Wilson. The entire cycle seems to take about 500 million years, and there is no reason to believe that plate movement in the near (and far) future will alter this trend. The last supercontinent formation, Pangea, occurred some 300 million years ago, allowing a rough prediction that the next will occur in about 200 million years.

By about 100 million years from now, the continents will have reached their maximum separation and begin to coalesce. By 150 million years from now, the Atlantic will have become far smaller. Subduction will continue along the entire eastern seaboard of both North and South America as the Atlantic Ocean floor is subducted beneath the coastline along gigantic, linear subduction zones. This process will, in turn, create a series of high mountains along the eastern coastlines of those two continents. The Pacific Ocean will increase in size as the continents all begin a mad rush at mutual collision.

By 250 million years into the future, the process of continental amalgamation will have been completed. Europe, Africa, North and South America, and Asia will have formed the supercontinent; however, Antarctica and Australia will not be amalgamated. A curious aspect of this projection is the existence of a large, central equatorial sea. Because of the presence of subduction zones virtually encircling this giant supercontinent, a wall of mountains will enclose much of the land surface, walling off the interiors of the continent, just as the Andes, Sierra Nevada, Cascade, and Coast Range mountains—all high mountains with active volcanism—wall off the interiors of the western parts of North and South America.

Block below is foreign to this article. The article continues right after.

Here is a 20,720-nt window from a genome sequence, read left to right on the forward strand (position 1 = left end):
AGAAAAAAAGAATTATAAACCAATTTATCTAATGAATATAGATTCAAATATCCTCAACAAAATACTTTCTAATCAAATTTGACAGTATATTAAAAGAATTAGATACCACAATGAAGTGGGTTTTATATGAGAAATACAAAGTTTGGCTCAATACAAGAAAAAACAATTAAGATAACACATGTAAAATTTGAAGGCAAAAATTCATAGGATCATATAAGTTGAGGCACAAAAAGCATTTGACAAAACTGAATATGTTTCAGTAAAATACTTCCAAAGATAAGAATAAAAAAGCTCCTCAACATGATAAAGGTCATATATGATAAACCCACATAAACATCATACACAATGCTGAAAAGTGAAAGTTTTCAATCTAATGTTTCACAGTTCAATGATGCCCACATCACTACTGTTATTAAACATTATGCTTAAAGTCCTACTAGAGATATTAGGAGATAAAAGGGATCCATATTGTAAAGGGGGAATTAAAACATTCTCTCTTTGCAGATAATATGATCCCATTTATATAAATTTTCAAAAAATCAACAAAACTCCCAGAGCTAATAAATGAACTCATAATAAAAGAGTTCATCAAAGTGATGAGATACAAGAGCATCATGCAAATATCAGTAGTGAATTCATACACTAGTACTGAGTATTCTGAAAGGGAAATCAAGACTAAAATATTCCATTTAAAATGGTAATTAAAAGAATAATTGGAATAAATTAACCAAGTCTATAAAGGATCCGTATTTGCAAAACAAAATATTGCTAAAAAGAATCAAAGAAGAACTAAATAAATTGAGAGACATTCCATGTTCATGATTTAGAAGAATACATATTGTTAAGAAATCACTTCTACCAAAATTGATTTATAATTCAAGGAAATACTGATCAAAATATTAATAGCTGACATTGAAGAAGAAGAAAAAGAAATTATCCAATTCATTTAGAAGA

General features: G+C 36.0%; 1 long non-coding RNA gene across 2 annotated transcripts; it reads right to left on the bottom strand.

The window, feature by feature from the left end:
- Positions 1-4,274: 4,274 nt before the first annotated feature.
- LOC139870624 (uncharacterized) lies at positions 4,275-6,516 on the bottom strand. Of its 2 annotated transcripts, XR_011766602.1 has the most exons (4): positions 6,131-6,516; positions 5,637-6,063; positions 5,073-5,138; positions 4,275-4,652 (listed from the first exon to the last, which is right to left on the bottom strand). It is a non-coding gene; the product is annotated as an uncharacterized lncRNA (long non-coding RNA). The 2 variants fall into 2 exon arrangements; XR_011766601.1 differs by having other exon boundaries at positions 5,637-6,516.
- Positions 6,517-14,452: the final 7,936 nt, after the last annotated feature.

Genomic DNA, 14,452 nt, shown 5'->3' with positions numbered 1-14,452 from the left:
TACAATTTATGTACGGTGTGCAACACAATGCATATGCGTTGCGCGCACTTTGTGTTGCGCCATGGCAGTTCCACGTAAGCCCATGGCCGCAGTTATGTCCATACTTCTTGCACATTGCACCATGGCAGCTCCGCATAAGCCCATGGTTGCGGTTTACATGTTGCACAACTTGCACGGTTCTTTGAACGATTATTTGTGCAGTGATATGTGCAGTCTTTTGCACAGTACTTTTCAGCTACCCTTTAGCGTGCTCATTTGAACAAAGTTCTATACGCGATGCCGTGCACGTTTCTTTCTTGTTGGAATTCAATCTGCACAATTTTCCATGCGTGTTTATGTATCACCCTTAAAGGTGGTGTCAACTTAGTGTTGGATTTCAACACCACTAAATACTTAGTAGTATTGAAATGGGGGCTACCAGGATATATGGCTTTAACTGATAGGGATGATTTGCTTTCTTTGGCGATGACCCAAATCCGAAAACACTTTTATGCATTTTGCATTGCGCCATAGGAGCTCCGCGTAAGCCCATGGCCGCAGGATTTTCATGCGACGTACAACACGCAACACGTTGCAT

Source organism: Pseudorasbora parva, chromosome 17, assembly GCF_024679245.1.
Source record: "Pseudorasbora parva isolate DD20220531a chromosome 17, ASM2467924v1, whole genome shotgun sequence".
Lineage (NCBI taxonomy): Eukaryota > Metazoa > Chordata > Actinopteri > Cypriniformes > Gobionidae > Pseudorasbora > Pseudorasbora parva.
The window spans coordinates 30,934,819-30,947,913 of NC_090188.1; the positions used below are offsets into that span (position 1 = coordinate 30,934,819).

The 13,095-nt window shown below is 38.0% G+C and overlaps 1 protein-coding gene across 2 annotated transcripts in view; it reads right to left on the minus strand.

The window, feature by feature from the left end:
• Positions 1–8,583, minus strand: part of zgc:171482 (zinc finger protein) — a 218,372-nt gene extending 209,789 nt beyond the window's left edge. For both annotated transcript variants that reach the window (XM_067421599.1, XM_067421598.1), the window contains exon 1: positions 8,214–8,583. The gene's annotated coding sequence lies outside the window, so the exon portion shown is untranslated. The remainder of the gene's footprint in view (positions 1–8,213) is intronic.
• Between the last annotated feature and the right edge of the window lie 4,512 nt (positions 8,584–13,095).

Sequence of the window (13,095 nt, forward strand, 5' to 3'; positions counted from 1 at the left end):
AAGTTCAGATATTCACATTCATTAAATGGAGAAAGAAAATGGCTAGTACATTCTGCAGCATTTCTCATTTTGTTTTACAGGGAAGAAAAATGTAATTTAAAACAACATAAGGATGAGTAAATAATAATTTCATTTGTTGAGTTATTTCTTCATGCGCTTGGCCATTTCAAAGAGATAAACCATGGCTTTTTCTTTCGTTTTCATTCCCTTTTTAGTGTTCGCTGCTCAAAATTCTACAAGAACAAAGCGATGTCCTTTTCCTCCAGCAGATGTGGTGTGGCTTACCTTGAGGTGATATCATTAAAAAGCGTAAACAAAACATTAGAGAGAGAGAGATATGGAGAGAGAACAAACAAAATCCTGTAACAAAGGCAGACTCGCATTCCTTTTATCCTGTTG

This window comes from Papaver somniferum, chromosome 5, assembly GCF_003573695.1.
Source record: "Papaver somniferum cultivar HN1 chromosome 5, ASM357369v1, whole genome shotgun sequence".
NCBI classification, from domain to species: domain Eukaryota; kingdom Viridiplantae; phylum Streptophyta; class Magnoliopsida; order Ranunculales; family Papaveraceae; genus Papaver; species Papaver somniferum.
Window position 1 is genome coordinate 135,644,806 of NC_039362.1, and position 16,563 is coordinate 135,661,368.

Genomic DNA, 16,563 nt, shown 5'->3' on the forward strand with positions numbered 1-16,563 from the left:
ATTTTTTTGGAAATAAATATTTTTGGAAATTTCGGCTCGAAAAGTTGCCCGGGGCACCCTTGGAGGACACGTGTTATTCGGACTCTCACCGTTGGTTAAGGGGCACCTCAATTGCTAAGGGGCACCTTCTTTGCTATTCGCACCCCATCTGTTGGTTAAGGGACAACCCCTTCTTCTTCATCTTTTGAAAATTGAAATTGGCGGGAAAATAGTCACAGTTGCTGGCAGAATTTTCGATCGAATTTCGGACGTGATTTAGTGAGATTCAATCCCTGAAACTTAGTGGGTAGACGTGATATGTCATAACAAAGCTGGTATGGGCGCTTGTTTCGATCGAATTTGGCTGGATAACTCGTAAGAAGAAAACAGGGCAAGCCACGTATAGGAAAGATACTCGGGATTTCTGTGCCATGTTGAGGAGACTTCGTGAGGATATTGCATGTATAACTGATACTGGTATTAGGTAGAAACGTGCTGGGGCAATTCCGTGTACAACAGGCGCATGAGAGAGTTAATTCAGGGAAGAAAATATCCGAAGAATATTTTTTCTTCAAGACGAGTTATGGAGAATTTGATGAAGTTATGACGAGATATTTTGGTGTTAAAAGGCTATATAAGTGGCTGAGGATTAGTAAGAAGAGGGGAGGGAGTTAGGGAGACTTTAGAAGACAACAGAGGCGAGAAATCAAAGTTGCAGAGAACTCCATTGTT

But like the last time, this supercontinent will not last. When it breaks apart, it may be that Earth will once again experience a major drop in oxygen, perhaps the equivalent of the Permian mass extinction.


It will be up to scientists to see how many of the new hypotheses offered in this radical revision of Earth’s history are accepted. If even a few are ultimately accepted, it will mean that we will have to revise our understanding of the whys in the history of life. If oxygen has varied

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